The concept of a women’s centre arose from an evening of conversation with three women discussing the need for services for women and their families in the North End of Winnipeg.
One of the women took the initiative to pursue the development of a preventative model and a women’s resource centre. In 1983, an advisory committee of two community women and four agency representatives formed to secure support and funding. At a committee meeting in April 1984, a steering committee was created to guide the development of a women’s centre.
The Core Area Initiative provided a two year grant from 1985 to 1987. A house at 453 Selkirk Avenue was purchased and renovated. The North End Women’s Resource Centre opened in April 1985.
In 1994, the North End Women’s Centre relocated to its current home at 394 Selkirk Avenue. NEWC receives core funding from the United Way of Winnipeg and Family Violence Prevention Program of the Province of Manitoba.
The North End Women’s Centre fulfills its mandate by providing:
- individual, crisis, and group counselling services;
- a drop-in centre with free phone; information & referral services;
- an Addictions Continuing Recovery program
- employment and volunteer training;
- educational workshops;
- community mobilization; and
- community economic development programs.
North End Women’s Centre is dedicated to community development and mobilization. NEWC partnered with sister organizations to support the development of the Wahbung Abinoonjiiag, Oyati Tipi Cumini Yape, and North Point Douglas Women’s Centre’s mandates.
NEWC created a community economic development project called the Northern Star Collection. This project began as a Clothing Club where women came together to share stories and to repair donated clothing. The Clothing Club evolved first into a Sewing Circle and then into the Women’s Artisan Network. In the fall of 2000, NEWC relinquished “ownership” to the women’s cooperative.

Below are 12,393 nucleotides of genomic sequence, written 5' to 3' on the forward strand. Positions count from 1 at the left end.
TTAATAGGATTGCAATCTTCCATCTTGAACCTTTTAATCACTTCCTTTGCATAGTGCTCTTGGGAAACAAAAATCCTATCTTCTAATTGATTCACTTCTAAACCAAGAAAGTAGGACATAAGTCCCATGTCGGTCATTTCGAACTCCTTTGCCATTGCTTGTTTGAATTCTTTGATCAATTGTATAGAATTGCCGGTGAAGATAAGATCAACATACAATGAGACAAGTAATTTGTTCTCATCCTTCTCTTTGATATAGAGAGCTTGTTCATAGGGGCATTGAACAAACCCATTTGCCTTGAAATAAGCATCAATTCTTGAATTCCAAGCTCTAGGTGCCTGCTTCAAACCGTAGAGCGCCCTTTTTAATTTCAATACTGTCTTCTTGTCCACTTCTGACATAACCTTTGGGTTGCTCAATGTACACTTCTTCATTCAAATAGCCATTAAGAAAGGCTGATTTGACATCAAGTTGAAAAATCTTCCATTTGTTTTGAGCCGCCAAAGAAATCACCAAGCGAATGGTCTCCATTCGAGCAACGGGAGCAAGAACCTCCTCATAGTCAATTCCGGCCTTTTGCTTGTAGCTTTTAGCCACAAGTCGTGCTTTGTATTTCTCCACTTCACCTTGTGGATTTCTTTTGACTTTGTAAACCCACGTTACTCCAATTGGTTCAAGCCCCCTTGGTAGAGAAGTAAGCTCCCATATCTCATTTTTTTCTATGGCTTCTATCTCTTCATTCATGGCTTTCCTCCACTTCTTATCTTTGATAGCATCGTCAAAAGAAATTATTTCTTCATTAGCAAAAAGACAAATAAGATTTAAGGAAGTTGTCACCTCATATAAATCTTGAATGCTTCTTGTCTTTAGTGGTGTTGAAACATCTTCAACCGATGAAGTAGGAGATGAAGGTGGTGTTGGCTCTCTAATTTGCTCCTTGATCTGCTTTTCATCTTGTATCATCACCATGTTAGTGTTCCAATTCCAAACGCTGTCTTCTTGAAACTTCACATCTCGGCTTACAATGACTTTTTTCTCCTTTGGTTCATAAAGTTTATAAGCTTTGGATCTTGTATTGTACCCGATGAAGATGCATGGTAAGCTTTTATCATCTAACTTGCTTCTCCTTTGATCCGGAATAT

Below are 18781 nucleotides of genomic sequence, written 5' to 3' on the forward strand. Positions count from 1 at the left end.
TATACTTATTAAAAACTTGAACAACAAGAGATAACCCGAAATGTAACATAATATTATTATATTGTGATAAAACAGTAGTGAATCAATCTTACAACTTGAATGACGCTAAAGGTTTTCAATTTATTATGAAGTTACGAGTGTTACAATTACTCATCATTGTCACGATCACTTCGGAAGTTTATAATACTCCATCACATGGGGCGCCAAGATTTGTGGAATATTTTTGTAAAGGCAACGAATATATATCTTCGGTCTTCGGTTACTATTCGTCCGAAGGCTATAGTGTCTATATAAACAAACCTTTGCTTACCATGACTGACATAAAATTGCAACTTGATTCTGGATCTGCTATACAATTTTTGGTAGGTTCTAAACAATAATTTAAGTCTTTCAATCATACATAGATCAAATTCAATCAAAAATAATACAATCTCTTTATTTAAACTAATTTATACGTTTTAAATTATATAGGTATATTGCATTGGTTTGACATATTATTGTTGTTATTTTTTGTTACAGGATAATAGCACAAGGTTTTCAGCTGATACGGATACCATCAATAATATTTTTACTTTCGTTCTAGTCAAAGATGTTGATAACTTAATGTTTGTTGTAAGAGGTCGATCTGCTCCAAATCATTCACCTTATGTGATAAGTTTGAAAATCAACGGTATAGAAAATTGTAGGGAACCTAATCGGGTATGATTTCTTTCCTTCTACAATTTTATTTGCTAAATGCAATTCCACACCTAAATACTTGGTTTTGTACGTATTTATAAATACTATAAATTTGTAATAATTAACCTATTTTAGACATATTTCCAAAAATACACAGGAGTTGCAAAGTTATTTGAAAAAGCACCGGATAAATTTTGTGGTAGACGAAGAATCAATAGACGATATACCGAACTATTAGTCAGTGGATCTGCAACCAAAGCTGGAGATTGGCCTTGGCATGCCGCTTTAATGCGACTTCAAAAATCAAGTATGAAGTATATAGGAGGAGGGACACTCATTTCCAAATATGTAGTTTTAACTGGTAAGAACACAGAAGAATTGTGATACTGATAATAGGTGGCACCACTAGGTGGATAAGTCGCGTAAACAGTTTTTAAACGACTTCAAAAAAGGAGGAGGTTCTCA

NEWC’s social enterprise, the Up Shoppe, has been part of NEWC’s programming for more than 10 years. It evolved from providing clothing to families in need into a full community economic development project.
In 2002, the North End Women’s Centre purchased 382 & 384 Selkirk Avenue buildings. The 382 Selkirk Ave location was renovated and includes the Up Shoppe, four offices, and two emergency housing units. 384 Selkirk Avenue was demolished to make way for wheelchair accessibility to the Up Shoppe, additional parking, and a community garden.
In 2006 NEWC purchased and opened a transitional housing facility in the West End of Winnipeg called the Betty Berg House. The Betty Berg House provides safe and affordable short and long term transitional housing for single women struggling with issues of mental health, addictions, safety, chronic transience, and homelessness. This project aims to help women move from homelessness toward stable housing. Programs include holistic services, individual and group counselling, advocacy, nutrition education, and role modeling healthy and socially acceptable behaviours.
In 2012, Chriss Tetlock Place was opened on Selkirk Avenue with the purpose of hosting the Addictions Continuing and Ongoing Recovery Program and operating as transitional housing for participants of the Addictions program.